This is part of a series: 31 days to loving sensory parenting. You can see all the posts and follow along here.
Today we are going to continue our talk on support. Yesterday we chatted about finding your special needs mom tribe you can go here and read that. Today we are going to talk a little bit more about what we are looking for when we talk about support.
The dictionary definition of support:
: to agree with or approve of (someone or something)
: to show that you approve of (someone or something) by doing something
: to give help or assistance to (someone or something)
Why is the dictionary definition important when we are talking about support? Well, we need to know what we are looking for. And when we are looking for support I believe we are looking for two things. First, someone to relieve us of the heavy load we carry. It’s tough to get it all done, meeting the high needs of special needs child and taking care of all the other things you need to in life. Second, a sense of community, that you aren’t alone in the challenges that you face and that the feelings you are faced with are ok to feel.
1. Someone to relieve us of the heavy load we carry. This is the last part of the definition of support that says someone or something to give help or assistance to. This can really be a challenge especially if you have the type of child that does better with you than without you. We were lucky in that our child was actually worse with us than with other people (how awful does that sound!). Yesterday I talked about finding a mom tribe, when you don’t have supportive family that’s your best bet.
What about when you don’t have anyone close to you that can help you what do you do when you need a break?
-Use a gym that has childcare. Our gym has a program that will watch your child for up to two hours a day. I know many a mom that uses it and doesn’t work out, they mostly use it to just shower and get ready. Who doesn’t need that every once and awhile. That simple act alone can change your day.
-Start finding other mom’s to have a playdate with. Seriously, I know it’s not like having a real break but it can make a world of a difference. Even if its mom’s that you just sit together and no one really says anything because you are all so tired, it’s ok! Your kids are safely playing away because, YAY, other kids someone besides mom. If you have an aggressive child, just warn the other Mom’s ahead of time. And apologize profusely when it happens.
-We didn’t qualify for respite care, but I have heard other parents talk about how that did help them.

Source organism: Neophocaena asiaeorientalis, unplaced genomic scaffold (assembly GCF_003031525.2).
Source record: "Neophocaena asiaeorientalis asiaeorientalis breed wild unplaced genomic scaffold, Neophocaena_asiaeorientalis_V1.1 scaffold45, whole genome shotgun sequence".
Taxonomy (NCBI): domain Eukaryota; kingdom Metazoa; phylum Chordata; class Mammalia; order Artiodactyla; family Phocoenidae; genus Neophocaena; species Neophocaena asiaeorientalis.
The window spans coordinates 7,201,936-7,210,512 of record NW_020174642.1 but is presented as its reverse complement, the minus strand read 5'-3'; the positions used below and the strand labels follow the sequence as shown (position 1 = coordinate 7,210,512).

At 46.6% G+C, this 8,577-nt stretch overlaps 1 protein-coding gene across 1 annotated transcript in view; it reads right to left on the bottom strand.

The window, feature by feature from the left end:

-Of course there is the option to pay for childcare. We often made this a priority for us when we didn’t have anyone else, at least once a month!
-Spouse/Significant Other- This may be a topic all on its own! If (Keyword IF, since it can be quite a challenge for some) you can get them on board. Try tag-team parenting. Even if you swap for at least an hour, you will be amazed at how this can change things for yourself and how you can reset.
-When all else fails, head to a park or indoor playground so your child can just run around with other kids and you can just supervise and make sure your child is safe. Sometimes, for me this was what we both needed. A little change of atmosphere and a “half” way break.
***The reality of the above is that I know that in really difficult times doing any of those is almost more work. But doing just one of those is what can help you get through another day, or even minute sometimes.
2. Finding a sense of community. This fits in with the first two points in the definition of support. We all need a sense of belonging. As special needs parents we need to feel supported in having others understand what we are going through. It can really change how you feel by finding other people who are on the same journey. I have found a strong sense of community online, it’s a lot harder to do in your local community. So here’s a few ways to find a sense of community online.
Why is having a support system key to loving sensory parenting?
That sense of aloneness and isolation makes you feel like you are living on an island. We were made for community. The reality that most of us face as parents is that we need a lot more support than others. We are fighting more than one battle in parenting our sensory kids. And we cannot do it on our own. We need to feel a part of a community and like we have less to carry. That can be found in finding a support system.